OFFALY members of the Irish Cattle and Sheep Farmers’ Association (ICSA) have called for a fairer deal to be awarded to turf cutters following the announcement by the Government on a compensation package.
The Government has announced details of a compensation package for turf-cutters who will no longer be allowed to cut turf on raised bogs in the West and Midlands, because of new EU environmental regulations. The scheme will involve payments of up to €15,000 to individual turf-cutters. The decision has been criticised by Paddy Kent, Leinster Vice President of the ICSA.
“This is not a realistic compensation package for the turf cutters. The package is outdated as it does not reflect the high energy costs that we must contend with on a daily basis.
“A realistic compensation package that provides for the life time cessation of turf cutting should be drawn up. The payment should adequately reflect the replacement value of the annual quantity of turf and the cost of an alternative heating source,” he commented.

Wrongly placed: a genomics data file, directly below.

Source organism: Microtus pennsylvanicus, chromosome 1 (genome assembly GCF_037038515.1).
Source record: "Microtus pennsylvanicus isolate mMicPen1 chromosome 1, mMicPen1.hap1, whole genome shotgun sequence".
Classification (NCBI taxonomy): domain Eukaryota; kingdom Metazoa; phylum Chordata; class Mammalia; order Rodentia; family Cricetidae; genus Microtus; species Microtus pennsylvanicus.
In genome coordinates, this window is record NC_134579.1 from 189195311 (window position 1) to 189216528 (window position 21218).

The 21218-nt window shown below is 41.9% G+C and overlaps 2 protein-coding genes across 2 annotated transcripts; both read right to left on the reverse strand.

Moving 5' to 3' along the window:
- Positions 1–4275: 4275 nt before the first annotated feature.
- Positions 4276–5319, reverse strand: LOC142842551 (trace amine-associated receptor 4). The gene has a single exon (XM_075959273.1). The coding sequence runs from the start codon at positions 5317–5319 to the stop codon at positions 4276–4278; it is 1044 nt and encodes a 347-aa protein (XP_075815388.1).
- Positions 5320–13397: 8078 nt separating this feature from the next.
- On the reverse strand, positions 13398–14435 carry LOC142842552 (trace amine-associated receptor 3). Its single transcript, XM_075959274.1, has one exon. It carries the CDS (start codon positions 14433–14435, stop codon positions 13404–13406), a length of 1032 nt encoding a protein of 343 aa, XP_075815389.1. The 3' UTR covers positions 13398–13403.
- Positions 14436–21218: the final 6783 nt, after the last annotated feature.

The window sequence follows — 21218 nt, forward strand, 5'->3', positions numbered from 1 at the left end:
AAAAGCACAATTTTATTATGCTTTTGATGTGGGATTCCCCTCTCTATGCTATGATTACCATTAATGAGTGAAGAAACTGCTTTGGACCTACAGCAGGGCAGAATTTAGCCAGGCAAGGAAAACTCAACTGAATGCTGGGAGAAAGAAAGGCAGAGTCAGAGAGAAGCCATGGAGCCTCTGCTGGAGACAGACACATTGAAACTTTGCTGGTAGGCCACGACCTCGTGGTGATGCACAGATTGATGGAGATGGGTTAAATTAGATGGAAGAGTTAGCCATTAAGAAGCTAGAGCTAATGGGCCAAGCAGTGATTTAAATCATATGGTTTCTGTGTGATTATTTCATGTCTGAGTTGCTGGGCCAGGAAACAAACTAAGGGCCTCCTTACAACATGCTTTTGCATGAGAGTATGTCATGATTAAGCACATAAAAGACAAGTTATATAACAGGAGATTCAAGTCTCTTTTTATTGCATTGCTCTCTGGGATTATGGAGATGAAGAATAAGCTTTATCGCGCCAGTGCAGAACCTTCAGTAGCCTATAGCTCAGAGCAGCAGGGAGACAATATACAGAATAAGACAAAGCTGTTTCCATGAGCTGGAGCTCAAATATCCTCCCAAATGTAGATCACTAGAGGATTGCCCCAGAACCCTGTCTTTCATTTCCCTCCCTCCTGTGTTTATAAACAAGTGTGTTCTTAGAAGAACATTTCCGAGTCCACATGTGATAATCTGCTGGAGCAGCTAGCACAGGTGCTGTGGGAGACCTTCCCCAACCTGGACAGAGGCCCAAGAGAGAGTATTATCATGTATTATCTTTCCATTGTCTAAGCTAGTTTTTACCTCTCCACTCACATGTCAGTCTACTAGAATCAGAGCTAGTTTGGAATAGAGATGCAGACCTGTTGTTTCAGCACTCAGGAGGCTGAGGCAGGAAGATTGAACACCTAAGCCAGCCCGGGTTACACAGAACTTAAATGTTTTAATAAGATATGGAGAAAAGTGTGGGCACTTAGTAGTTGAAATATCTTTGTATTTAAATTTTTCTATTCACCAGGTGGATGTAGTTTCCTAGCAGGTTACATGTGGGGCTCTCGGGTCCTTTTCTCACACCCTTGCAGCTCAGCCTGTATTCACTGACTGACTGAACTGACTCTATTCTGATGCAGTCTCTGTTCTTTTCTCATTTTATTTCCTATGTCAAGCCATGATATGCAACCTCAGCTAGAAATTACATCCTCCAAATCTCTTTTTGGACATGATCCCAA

Mr Kent continued, “Turf cutting in Ireland has long been a tradition and an effective source of inexpensive heating fuel for many rural families. The availability of turf has meant that many small farms are sustainable because of the reduced input costs, to increase costs in the current climate will seriously impact on farm viability.
“Offaly ICSA believes the cessation of turf cutting is untimely in the current economic climate and a further derogation should be requested. We have to be very worried by where this decision will actaully end. 24 more bogs will be closed down before the end of the year but we are fearing that this is only the beginning,” he concluded.